How we’re celebrating Black History Month in 2021
- Posted on February 1, 2021
- Estimated reading time 3 minutes
Black History Month encompasses so much. As the name suggests, it pays tribute Black and African American history. It looks to the past, but it also turns an eye to the future. It is somber and it is celebratory. We all experience it individually, but also communally. There is no one way to commemorate it.
Members of INSPIRE, Avanade’s Black Employee Network, started thinking about how we wanted to commemorate Black History Month back in September or October. Our group got together regularly, and we wanted it to be collaborative. We brought in perspectives from people across the regions, and the general feeling was that people wanted it to be upbeat and celebratory. This year has been so heavy, with so much trauma and pain, that we wanted to make Black History Month a celebration. We knew we would have to take a different approach because of COVID-19, so we asked ourselves what we could do within those restraints that would evoke feelings of joy.
What we decided to do was host four different virtual events, one on each Friday of Black History Month. It’s important to note that we’re also partnering with Avanade’s North America Talent Acquisition team to showcase the experiences of five Black employees on Feb. 25. The event will offer insight to prospective applicants from Black and African American communities looking for a new opportunity in both the U.S. and Canada.
The first event of the month is a discussion about Blacks in technology, paying tribute to past accomplishments, spotlighting current leaders, and looking to the future. To start, we’ll talk for a few minutes about the contributions Black and African American people have made to the tech industry. Then we’ll talk with some current leaders – Darian Johnson from Accenture, Microsoft CTO Gina Loften, and Avanade’s own Tony Jones – will be joining to discuss struggles they’ve faced to get to where they are. Finally, we’ve invited Alysha Campbell from Tech Spark and Colin McClean from Black Boys Code – two groups that work to get more Black and African American students into STEM to talk about how they’re preparing the next generation. The past, present and future are all interconnected here, with every group being able to take lessons away from another.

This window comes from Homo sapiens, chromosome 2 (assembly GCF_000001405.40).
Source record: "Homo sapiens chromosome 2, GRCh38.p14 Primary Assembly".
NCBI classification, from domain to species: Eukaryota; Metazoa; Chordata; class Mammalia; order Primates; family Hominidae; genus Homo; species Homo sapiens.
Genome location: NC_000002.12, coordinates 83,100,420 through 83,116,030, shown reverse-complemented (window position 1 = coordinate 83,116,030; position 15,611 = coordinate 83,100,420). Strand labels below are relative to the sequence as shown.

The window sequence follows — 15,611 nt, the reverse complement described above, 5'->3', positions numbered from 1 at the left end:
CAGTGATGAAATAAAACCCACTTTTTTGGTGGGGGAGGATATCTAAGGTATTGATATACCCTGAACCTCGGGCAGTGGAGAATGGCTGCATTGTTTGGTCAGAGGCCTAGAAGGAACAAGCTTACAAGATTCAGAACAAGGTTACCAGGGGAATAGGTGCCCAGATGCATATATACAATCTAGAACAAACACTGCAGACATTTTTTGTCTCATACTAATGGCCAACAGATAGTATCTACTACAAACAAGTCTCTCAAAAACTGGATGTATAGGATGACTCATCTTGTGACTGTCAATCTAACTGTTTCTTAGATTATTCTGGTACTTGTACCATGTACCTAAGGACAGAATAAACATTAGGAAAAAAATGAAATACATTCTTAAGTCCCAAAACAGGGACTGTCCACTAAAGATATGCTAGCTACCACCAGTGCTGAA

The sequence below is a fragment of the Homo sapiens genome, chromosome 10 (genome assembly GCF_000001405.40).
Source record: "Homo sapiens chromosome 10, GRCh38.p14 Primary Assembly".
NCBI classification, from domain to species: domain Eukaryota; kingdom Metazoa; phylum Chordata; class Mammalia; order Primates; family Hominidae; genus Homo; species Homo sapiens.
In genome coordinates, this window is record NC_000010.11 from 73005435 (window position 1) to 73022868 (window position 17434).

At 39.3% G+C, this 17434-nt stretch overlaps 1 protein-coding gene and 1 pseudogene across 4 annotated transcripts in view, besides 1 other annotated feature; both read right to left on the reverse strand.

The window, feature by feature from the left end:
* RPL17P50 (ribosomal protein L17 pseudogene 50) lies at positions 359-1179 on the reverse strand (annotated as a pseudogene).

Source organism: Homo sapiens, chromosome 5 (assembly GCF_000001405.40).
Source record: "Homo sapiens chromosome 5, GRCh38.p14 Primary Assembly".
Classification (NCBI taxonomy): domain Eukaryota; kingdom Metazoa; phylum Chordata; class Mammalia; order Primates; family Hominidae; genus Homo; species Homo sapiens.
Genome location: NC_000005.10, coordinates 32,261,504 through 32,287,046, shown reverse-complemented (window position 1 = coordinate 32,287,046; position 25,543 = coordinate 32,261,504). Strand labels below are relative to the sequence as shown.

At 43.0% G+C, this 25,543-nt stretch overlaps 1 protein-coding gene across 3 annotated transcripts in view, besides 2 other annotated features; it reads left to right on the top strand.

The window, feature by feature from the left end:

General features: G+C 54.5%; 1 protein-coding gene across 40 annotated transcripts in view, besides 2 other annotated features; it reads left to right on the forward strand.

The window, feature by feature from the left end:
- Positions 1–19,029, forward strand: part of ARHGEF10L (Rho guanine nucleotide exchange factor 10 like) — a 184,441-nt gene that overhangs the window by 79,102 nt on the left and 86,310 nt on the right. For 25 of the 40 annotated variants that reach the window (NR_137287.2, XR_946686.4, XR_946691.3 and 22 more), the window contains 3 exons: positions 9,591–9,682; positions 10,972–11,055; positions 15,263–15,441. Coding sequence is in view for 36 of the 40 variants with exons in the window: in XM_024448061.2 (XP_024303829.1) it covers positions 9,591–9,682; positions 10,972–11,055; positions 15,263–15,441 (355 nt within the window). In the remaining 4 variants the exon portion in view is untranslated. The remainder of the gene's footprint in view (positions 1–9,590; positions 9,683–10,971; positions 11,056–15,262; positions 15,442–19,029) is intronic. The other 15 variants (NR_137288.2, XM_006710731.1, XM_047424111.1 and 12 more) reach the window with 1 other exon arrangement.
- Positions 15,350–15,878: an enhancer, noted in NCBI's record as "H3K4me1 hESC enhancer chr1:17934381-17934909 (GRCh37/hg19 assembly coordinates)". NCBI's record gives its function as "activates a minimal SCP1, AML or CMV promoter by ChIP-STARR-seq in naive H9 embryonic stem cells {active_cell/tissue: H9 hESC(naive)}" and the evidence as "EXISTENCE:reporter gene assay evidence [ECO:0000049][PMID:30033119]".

During the second week, we will host a collaboration with BOLD @ Accenture, our counterparts at Accenture Canada, for a Lunch and Learn with Black Technology Professionals. This includes African American and Black Canadian leaders at Accenture, Avanade and the Black Professionals in Tech Network as panelists, where they will discuss how leaders fuel their Black talent to grow personally and professionally.
For the third week, it’s all about collaboration. We’re hosting a roundtable discussion with professors from historically Black colleges and universities (HBCUs), and that will be about two-way communication. From HBCUs to Avanade, there’s a lot of untapped talent. How do we bring these schools into the fold and get their students excited about applying to our internship programs and early roles? And from Avanade to HBCUs, how can we better prepare the students and bridge skillset gaps? How can we set them up for success coming into consultant roles, where their client or project might change every few months?
And on the final Friday, we’re going to hold a Poetry/Trivia contest around Black history. We’ll challenge the audience with trivia questions, and we’ll recite works by famous Black poets for audience members to try to guess the authors. By coming together in this more fun, light-hearted way, the goal is to let your hair down and relax at the end of the week. And there’s an element of history to that too, because poetry is so intertwined in African American culture.
Between Black History Month 2020 and Black History Month 2021, a lot happened. COVID, the murders of George Floyd, Breonna Taylor and so many others, as well as the stress of the election put so much on the shoulders of the Black community. We want to acknowledge that pain. But we also want to feel our joy. This year, we’re going to do both.